Finding a place in the world, initially as a fan of The Who and Crystal Palace FC, Fletcher writes vividly about a period all too often written-off with library clips of NF marches, winters of discontent and images of lads in laced-up boots and corduroys. His is an insider’s perspective of how for kids of a certain age, the summers of ’77 and ‘78 changed everything.
Fletcher’s story tells how the new wave music scene took the independent spirit of punk—music made with energy, rawness and purpose that related to fans’ experiences—and discarded, or circumvented, the worst of Kings Road elitism and blank generation nihilism. What Fletcher, and others like him, learned from the Pistols, Clash and Damned was the idea that there was no point waiting for permission; you could, and probably should, do it yourself. This was the implicit invitation in Jon Savage’s Sounds article about the new fanzine culture that inspired a 13 year-old Tony Fletcher to start Jamming fanzine in 1977.
Last year, I interviewed Fletcher at an event to launch Boy About Town in Hull’s central library. He spoke about how the book, which came togther after years of writing about musicians, dealt with the tensions of his own early years: ‘Much of the early part is about coming from a middle class background and not knowing if you’re meant to be aspiring upwards to university, and what your parents want for you, or down towards rock ‘n’ roll where your heart is. Before punk I think I’d been aspiring upwards. Then when punk came along in that summer of ’77, I remember we went back to school in the September and the whole music world had changed. Everything had changed. The fanzine seemed like a way to be involved in that.’
Jamming gave Fletcher a way to write about his musical heroes. Early editions were basic, typed on his mum’s Smith Corona typewriter, cut out, glued with Cow Gum and photocopied. As the first wave of new wave ran its course, the more grown up Jamming emerged to occupy a space somewhere between a fanzine and a magazine. The traditional music papers didn’t cover new groups and movements the way Fletcher did.
At the Hull event, he remembered how accessible bands and venues were for young people. ‘We kind of found ourselves pretty quickly, those of us who were into the music. The thing that we were fortunate with was the Marquee club let us in. Their policy was to let kids in as long as they didn’t drink. So from the age of thirteen we were able to go and see bands, just say to our parents we were off for the evening and get on the bus and go to these wonderful gigs at the Marquee. That really just set us all on our way.’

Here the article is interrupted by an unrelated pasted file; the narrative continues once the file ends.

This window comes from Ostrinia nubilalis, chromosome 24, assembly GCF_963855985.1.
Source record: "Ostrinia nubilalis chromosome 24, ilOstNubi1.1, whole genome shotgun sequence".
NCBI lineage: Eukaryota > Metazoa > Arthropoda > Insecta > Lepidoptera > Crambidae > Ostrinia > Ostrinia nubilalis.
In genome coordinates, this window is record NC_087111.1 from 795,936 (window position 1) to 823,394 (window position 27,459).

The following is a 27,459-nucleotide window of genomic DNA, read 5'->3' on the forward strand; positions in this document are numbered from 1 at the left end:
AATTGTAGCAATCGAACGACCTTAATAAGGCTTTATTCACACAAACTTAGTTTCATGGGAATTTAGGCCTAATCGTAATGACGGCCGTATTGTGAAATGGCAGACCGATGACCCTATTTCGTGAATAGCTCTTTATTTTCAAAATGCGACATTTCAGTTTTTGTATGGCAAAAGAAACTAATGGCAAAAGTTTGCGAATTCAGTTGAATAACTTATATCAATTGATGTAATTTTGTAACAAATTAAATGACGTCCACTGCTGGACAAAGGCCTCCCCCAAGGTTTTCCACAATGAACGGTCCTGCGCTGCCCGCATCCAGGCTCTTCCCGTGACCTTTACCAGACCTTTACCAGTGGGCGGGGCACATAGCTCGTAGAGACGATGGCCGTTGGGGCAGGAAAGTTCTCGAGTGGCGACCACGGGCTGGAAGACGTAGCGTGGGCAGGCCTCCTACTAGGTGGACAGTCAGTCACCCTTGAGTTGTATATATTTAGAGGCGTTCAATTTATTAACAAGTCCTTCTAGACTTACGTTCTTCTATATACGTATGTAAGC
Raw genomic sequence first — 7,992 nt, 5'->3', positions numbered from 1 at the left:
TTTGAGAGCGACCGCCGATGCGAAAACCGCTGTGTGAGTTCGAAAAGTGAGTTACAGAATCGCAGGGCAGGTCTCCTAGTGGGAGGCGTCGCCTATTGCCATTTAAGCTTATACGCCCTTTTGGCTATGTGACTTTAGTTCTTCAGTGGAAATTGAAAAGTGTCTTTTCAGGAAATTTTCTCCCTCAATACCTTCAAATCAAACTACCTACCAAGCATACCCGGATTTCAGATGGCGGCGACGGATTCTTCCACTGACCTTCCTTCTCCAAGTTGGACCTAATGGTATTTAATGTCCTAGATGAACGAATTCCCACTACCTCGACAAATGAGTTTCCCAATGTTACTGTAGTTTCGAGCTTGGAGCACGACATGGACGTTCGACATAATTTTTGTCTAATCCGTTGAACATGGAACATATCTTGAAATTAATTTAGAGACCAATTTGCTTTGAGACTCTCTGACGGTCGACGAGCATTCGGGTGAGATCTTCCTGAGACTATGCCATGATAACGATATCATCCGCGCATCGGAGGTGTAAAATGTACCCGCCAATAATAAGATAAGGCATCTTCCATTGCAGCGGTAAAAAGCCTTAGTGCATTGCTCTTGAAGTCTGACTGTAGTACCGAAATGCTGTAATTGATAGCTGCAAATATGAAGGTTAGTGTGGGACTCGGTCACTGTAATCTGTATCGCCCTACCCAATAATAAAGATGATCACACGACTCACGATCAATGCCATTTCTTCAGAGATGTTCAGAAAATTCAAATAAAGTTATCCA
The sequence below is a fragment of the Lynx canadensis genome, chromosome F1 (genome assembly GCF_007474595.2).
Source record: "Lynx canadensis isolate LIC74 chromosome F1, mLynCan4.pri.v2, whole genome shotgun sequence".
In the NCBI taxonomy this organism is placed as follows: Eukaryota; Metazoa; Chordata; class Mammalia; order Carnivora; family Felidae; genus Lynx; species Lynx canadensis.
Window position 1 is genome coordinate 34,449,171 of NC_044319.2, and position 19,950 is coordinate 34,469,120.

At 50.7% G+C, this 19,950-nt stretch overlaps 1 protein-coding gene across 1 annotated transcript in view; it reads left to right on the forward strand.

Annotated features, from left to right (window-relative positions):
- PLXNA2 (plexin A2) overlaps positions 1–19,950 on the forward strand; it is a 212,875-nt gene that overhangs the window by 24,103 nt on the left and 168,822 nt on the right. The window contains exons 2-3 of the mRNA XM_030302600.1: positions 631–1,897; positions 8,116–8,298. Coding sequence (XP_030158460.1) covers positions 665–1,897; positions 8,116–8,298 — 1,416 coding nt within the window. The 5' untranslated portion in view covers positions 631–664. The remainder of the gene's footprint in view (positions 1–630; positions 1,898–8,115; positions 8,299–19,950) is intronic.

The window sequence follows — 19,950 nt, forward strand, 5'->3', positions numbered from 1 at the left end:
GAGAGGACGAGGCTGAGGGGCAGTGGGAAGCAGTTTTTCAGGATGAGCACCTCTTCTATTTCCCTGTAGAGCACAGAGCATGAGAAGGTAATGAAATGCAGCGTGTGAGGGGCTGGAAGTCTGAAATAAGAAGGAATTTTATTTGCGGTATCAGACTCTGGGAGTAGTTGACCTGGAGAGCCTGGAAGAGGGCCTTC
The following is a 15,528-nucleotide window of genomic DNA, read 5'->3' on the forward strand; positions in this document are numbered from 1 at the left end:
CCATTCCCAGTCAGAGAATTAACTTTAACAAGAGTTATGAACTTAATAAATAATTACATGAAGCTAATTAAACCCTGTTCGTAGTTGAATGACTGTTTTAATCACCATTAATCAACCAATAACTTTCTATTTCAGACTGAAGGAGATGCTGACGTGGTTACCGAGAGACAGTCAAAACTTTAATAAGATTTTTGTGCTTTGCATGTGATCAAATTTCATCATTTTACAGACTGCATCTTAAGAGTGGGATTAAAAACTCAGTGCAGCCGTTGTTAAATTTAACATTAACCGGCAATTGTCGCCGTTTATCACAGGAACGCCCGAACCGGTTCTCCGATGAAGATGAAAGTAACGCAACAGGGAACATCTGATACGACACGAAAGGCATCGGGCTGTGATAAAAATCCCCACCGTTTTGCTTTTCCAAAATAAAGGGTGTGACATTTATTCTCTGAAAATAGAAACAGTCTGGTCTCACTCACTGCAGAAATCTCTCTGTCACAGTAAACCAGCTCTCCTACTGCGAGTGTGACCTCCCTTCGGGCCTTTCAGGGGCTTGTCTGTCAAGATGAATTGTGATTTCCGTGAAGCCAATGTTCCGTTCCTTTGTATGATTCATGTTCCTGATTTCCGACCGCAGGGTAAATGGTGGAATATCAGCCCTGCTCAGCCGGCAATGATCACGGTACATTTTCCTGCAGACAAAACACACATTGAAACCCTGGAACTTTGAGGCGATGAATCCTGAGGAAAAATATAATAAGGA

I started reading Jamming a couple of years after its inception back in 1980, drawn in by the need to possess all things even remotely related to The Jam—by then Weller had, in effect, taken Fletcher under his wing, agreeing to an interview, inviting him into recording sessions and making sure he was a regular on Jam guest lists.
Reading Boy About Town and stirring up the ghosts of bands and musicians Fletcher featured in those early editions, you get a sense of the eclecticism and on-the-spot enthusiasm that Jamming brought to the party. As well as the Jam, he wrote about or blagged interviews with John Peel, Pete Townshend, Tom Robinson, Rezillos, Alternative TV, Scritti Politti, Public Image Limited, The Undertones, The Clash, Wire, Adam Ant, Au Pairs, Crass, Delta 5, The Damned, Selecter, The Fall, Buzzcocks, Stiff Little Fingers, Fire Engines.
Boy About Town plots a route through numerous scenes, sub-scenes and no-scene bands. Fletcher is good on detail—the benefit of having kept notebooks, letters, lists and all those back issues of Jamming to jog the memory. But what shines through is his all-consuming love of music. It took him to the ICA and a chance meeting with his hero, Keith Moon; it fuelled the chutzpah that had him invited into The Jam’s inner circle, and subsequently enabled him to turn Jamming into the legendary mass-market fanzine it became.
Brilliantly evoking sweaty gig nights at the Marquee, last buses home, and the bond between bands and fans—Weller and mod revival sections are especially insightful—it’s not all rose-tinted. Fletcher writes memorably about the violence and tribalism that marked gigs of the period, something he witnessed first-hand when Sham 69 played the Reading Festival in 1978. ‘… as a skinhead revival took root, Pursey readily set himself up as their leader. He said as much, that he saw himself as a spokesman. He thought that if the skinheads listened to his band, they would listen to what he had to say.’
For the most part, Boy About Town speeds through with the narrative enthusiasm of that 13 or 14 year-old kid making things happen with wide-eyed naivety and total commitment. At heart, Boy About Town is a book about growing up with music, hanging out with your heroes and finding a place in the world when you know you’ll never be captain of the team. It’s full of great memories of bands, gigs, clothes, girls and parties. It celebrates the vitality of youth and the spirt of the times. If you were there, you’ll know and maybe see a version of yourself; if you weren’t, Boy About Town makes you wish you had been.